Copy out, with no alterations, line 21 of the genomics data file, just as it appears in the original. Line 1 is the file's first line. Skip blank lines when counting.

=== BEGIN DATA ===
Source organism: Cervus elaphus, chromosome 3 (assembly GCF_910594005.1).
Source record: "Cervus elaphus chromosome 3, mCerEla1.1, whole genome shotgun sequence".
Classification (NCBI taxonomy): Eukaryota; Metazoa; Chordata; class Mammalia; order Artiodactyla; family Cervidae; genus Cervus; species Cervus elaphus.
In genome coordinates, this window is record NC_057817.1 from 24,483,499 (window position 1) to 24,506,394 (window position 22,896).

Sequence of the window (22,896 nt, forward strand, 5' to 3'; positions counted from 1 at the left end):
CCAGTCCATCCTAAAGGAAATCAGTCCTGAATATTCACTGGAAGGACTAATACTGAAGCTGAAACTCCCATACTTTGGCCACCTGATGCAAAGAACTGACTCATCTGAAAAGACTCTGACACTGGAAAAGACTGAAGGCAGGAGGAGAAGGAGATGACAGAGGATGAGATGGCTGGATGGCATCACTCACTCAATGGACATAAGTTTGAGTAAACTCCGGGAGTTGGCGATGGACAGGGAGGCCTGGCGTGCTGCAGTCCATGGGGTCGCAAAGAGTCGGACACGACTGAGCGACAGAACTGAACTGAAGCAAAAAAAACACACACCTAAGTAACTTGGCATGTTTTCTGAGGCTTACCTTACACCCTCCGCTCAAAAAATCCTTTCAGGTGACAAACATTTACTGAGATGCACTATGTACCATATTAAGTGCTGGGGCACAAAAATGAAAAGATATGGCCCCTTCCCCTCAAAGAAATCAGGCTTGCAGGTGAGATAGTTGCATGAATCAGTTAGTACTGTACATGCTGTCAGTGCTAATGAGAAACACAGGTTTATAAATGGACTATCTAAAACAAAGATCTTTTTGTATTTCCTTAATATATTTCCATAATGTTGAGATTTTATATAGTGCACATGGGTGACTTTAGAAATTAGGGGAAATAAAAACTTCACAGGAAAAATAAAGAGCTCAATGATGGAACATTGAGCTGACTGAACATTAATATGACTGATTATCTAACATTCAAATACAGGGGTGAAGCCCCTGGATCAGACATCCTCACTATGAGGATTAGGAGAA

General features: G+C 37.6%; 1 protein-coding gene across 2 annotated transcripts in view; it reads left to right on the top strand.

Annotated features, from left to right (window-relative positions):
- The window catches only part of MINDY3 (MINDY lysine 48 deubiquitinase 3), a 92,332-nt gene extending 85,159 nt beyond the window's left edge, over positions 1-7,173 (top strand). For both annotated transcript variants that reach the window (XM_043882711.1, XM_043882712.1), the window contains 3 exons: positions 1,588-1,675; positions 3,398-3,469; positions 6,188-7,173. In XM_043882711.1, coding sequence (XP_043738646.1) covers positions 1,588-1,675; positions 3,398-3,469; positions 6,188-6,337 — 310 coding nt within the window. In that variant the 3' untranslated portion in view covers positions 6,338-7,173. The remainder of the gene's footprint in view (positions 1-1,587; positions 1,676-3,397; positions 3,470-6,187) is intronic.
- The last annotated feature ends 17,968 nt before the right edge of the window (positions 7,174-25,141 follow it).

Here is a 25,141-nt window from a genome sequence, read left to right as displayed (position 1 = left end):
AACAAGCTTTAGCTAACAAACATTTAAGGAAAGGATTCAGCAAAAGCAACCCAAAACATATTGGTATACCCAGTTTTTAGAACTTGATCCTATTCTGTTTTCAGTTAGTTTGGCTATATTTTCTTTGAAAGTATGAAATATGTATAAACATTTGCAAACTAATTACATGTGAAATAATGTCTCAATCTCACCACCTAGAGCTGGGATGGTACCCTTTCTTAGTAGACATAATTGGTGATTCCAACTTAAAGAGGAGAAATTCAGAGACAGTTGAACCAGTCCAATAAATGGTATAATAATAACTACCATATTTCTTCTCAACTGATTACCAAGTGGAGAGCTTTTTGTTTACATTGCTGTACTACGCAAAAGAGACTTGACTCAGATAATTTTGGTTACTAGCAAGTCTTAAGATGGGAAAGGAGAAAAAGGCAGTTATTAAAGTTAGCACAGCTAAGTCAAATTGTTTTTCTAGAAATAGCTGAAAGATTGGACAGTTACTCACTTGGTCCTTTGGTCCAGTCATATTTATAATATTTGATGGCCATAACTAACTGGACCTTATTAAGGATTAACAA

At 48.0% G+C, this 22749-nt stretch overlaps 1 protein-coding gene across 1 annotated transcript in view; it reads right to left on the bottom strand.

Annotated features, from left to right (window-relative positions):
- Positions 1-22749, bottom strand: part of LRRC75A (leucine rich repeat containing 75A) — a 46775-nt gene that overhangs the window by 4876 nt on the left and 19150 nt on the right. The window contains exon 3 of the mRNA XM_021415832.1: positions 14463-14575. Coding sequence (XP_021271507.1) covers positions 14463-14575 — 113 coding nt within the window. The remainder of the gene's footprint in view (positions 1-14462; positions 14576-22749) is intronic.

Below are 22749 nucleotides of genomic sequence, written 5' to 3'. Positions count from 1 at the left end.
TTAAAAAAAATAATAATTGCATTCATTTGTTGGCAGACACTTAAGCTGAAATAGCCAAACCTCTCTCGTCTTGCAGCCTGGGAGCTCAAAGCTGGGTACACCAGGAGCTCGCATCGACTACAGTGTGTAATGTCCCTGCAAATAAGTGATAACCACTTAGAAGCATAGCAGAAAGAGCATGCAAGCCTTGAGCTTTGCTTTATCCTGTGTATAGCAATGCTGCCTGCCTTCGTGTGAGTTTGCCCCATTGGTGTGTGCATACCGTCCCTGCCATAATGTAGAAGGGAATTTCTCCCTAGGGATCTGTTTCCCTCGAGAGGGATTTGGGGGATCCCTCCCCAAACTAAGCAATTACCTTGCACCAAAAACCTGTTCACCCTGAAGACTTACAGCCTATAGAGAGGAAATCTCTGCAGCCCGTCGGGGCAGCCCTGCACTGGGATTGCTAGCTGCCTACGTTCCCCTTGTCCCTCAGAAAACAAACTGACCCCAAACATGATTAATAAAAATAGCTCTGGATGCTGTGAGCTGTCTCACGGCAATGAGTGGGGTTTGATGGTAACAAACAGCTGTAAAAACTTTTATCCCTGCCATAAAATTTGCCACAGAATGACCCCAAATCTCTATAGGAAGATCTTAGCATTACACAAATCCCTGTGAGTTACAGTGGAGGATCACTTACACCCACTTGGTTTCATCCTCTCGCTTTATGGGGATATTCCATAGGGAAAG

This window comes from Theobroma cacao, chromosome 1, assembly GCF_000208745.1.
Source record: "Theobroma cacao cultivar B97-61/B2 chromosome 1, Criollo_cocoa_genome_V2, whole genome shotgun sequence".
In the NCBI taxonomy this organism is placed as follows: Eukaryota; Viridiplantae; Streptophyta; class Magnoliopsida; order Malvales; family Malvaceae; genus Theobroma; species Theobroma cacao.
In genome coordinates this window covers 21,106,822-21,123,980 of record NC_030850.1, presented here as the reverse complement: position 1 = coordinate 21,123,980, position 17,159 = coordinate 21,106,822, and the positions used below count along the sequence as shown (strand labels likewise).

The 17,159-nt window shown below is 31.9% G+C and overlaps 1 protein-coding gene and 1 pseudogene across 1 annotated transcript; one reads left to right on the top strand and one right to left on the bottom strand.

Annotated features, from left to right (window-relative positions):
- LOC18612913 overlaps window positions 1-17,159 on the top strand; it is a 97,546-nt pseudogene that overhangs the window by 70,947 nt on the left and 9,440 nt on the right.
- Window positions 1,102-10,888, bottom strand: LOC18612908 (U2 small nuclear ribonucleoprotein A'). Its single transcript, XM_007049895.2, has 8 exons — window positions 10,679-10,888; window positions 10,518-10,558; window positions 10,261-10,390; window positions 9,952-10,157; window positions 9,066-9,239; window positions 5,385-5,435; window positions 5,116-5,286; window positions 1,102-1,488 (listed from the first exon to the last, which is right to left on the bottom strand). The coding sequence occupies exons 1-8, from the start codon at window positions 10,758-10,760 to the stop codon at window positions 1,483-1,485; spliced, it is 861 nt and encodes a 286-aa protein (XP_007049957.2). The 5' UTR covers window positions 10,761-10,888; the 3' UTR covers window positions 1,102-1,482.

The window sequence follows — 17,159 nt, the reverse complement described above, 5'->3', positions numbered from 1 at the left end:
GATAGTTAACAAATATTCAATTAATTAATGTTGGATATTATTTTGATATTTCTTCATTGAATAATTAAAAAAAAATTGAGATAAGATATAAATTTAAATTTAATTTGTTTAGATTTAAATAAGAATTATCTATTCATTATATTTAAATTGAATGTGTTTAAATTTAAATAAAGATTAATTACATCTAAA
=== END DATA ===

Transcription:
In genome coordinates this window covers 21,106,822-21,123,980 of record NC_030850.1, presented here as the reverse complement: position 1 = coordinate 21,123,980, position 17,159 = coordinate 21,106,822, and the positions used below count along the sequence as shown (strand labels likewise).